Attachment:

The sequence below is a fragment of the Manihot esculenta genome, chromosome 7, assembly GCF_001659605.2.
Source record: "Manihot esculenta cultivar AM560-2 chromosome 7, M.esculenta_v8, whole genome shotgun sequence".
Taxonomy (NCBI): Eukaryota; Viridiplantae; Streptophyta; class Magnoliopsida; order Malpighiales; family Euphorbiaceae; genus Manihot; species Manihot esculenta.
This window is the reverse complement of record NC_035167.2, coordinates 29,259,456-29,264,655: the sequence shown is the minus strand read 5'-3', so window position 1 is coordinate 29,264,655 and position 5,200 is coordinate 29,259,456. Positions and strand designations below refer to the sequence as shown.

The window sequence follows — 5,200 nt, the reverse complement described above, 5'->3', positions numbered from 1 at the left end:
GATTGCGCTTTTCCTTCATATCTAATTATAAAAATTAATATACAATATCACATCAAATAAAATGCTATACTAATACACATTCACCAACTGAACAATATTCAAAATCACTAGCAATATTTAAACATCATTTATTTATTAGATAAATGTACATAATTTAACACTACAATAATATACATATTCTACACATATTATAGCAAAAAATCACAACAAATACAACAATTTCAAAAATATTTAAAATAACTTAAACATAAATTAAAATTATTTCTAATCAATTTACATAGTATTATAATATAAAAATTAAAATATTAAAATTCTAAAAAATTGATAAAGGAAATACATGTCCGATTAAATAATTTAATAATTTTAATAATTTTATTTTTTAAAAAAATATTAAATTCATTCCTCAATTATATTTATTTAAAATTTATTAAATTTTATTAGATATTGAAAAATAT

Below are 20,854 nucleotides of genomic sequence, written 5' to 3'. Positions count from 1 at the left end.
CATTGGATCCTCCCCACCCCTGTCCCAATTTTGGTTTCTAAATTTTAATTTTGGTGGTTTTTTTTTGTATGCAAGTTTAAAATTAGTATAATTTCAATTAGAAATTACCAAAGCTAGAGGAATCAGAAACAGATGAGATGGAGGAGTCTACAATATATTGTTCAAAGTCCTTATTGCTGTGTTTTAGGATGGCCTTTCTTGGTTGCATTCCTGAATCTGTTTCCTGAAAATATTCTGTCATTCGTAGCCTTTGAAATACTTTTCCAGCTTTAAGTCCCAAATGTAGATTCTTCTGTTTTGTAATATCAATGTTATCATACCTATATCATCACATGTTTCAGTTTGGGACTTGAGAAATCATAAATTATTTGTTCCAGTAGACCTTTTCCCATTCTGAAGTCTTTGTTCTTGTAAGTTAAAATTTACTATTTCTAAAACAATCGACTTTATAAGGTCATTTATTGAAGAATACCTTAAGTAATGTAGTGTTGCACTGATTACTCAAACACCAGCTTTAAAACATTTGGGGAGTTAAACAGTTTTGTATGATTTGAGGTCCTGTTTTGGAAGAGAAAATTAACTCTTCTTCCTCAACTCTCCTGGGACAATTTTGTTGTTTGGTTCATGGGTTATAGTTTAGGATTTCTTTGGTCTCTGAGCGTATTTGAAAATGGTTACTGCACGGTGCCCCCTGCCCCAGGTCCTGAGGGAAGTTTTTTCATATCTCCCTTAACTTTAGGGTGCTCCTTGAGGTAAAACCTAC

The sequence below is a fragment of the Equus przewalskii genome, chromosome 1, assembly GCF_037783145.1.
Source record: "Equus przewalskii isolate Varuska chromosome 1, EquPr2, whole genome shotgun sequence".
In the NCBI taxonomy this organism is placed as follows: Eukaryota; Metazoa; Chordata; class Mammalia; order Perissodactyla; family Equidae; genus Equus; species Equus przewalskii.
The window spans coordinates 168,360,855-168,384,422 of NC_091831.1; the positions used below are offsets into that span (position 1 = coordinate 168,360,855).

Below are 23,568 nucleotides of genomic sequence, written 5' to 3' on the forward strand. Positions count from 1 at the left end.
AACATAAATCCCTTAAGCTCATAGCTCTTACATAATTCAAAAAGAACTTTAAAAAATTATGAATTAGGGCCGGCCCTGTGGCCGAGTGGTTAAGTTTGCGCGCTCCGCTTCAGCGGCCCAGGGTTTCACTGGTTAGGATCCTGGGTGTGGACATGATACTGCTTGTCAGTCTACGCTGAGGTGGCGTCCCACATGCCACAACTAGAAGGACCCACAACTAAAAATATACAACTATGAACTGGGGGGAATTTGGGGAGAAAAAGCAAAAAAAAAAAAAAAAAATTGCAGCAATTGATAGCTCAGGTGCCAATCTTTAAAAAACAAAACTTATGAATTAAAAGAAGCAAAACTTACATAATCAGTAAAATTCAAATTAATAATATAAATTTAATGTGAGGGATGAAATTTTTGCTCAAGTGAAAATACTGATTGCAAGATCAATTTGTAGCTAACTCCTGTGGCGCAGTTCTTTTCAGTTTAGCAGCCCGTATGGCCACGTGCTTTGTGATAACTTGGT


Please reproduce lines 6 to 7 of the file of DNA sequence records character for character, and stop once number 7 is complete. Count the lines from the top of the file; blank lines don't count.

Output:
GATTGCGCTTTTCCTTCATATCTAATTATAAAAATTAATATACAATATCACATCAAATAAAATGCTATACTAATACACATTCACCAACTGAACAATATTCAAAATCACTAGCAATATTTAAACATCATTTATTTATTAGATAAATGTACATAATTTAACACTACAATAATATACATATTCTACACATATTATAGCAAAAAATCACAACAAATACAACAATTTCAAAAATATTTAAAATAACTTAAACATAAATTAAAATTATTTCTAATCAATTTACATAGTATTATAATATAAAAATTAAAATATTAAAATTCTAAAAAATTGATAAAGGAAATACATGTCCGATTAAATAATTTAATAATTTTAATAATTTTATTTTTTAAAAAAATATTAAATTCATTCCTCAATTATATTTATTTAAAATTTATTAAATTTTATTAGATATTGAAAAATAT

Below are 20,854 nucleotides of genomic sequence, written 5' to 3'. Positions count from 1 at the left end.